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More Public Option Compromise

The news of the day out of the Senate is a development in the ever changing public option ‘compromise’. Where the previous version created a non-profit ‘option,’ the new flavor of the day would allow the Office of Personnel Management (OPM) to choose existing non-profit national plans that meet national standards to be offered on EVERY state Exchange. The OPM would act as an aggressive purchaser (as it does with the federal employee health plan) of higher quality and efficient plans. Though skeptics argue that such a plan would not accomplish original goals of truly keeping private insurers honest, national non-profit organizations could provide significantly more competitive clout that state-based public options. The OPM also has extensive experience in managing the FEHBP, though like the private market has not been able to stem premium cost growth. Given greater negotiating authority though, the OPM could act as a regulative body in the Exchange to push efficiency and cost-containment in order to drive down costs.

Ezra Klein has some other ideas that reform advocates could push for to improve the bill in return for concessions on the public option:

1) Medicare buy-in: The older you get, the tougher it is to find affordable insurance. Private insurers avoid you like the plague or jack your rates sky-high. Some of that will change with health-care reform. Insurers won’t be able to reject older Americans outright, for instance. But they’ll still be able to charge them quite a bit more than younger Americans pay. (Attracting significant attention)

One way to ease the situation for older Americans would be to let them buy into Medicare. Medicare negotiates far better rates than private insurers, making it a potentially cheaper option. Moreover, folks over 55 will be in Medicare fairly soon anyway, so this allows for not only better insurance, but more continuity in insurance, which means more continuity in doctors, preventive treatment, etc. This idea was present in Max Baucus’s original white paper, and even in Howard Dean’s 2004 health-care reform plan. It’s due for a comeback.

2) Medicaid expansion: The House health-care reform plan lets Medicaid cover folks up to 150 percent of the poverty rate. The Senate bill hits only 133 percent. Bringing the Senate bill into line with the House bill would ease the financial burden — and assure more comprehensive insurance — for the very poorest Americans, who are most in need of help anyway.

3) Subsidy expansion: The Senate bill costs about $850 billion, and most observers agree the subsidies are too low. An easy compromise would be to resuscitate the president’s idea to cap itemized deductions at 35 percent of income (actually, he wanted 28 percent of income, but never mind), which would raise a bit more than $100 billion, money that could go to expand the subsidies.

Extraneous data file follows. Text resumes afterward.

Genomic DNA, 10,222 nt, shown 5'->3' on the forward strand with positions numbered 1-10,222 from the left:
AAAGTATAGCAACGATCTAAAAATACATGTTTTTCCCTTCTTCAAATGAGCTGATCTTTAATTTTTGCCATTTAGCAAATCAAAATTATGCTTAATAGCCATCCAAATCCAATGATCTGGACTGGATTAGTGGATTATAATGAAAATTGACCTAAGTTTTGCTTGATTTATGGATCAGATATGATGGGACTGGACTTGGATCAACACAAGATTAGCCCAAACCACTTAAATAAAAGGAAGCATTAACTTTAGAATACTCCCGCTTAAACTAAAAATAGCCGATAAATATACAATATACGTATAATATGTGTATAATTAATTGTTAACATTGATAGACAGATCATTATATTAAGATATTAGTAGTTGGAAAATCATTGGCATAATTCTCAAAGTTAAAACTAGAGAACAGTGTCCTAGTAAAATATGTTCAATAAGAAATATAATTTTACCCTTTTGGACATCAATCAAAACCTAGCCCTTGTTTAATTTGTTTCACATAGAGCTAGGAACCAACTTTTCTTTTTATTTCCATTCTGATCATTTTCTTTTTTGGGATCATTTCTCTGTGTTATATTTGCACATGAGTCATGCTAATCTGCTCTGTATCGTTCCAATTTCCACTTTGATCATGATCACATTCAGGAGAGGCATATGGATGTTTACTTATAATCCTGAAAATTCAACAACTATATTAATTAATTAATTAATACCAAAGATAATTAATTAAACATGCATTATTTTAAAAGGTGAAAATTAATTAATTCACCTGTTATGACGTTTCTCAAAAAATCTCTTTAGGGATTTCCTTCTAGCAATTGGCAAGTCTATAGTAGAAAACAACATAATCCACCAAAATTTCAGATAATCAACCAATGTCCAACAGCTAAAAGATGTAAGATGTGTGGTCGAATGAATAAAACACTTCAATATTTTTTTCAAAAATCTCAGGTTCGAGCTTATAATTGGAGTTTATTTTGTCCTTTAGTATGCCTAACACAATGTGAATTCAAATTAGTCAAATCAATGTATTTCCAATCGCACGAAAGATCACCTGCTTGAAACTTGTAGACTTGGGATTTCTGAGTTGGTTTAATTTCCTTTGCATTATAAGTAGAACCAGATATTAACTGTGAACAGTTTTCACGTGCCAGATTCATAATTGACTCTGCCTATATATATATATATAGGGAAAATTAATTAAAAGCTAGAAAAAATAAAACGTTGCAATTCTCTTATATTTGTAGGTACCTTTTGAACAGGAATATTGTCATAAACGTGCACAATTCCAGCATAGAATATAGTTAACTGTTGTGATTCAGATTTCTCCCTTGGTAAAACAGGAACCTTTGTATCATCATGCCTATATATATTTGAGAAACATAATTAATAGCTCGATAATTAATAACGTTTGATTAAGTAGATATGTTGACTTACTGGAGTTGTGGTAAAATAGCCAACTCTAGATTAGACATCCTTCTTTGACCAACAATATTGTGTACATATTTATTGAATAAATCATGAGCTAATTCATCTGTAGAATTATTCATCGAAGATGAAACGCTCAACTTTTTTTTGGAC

4) Tighter regulation of insurers: This could take a number of forms. Allowing less discrimination around age and geography could be one. Another would be a tight cap on the so-called medical loss ratio, which is the amount of money that goes toward paying claims, as opposed to the amount of money that goes to profits, compensation, advertising,and everything else. The bill, for instance, could force insurers to use 87 percent of every premium dollar to actually pay for medical care, which would force the plans to act more like liberals want the public option to act.

5) Open exchanges: Chartering national non-profits to compete with the for-profit insurance market isn’t a bad idea, but it’s not going to have much of an effect if less than 10 percent of the population is allowed to purchase from them. That, however, is the current situation, as the exchanges are locked to most Americans. Opening them to larger businesses would be the first step toward creating a more competitive insurance market, and allowing something along the lines of Ron Wyden’s Free Choice amendment, which gives individuals who don’t like their employer’s insurance the ability to take their money and choose something better, would be the second.

Jonathan Cohn has more:

Improve the subsidies and/or affordability protections: Relative to the House bill, the Senate bill provides less overall financial assistance to people buying insurance. It also guarantees less comprehensive insurance. The Senate bill settled on its numbers in order to reduce the size (i.e., the price) of the overall bill. But if it were willing to put just a little more money on the table, it could bring the subsidies and affordability closer to the House levels.

Let states go early: One of the bill’s biggest flaws, as policy and politics, is the long delay between enactment and implementation. The Senate moved its implementation date back one year–to 2014–in another bid to save money. Princeton sociologist and health policy expert Paul Starr has suggested making federal funds available to those states that are prepared to start their insurance exchanges earlier. Doing so would give people assistance–and a reason to believe in reform–a lot more quickly.

Go back to industry to get more money: It’s pretty clear that the drug industry got off easy in its deal with the Finance Committee and the White House. The Senate could revisit that arrangement–and the hospital industry deal, too. It could also ask the device industry to put more money on the table. In each of these cases, revising the existing deals could produce legislation that not only frees up money but also speeds improvements to the health care system itself.

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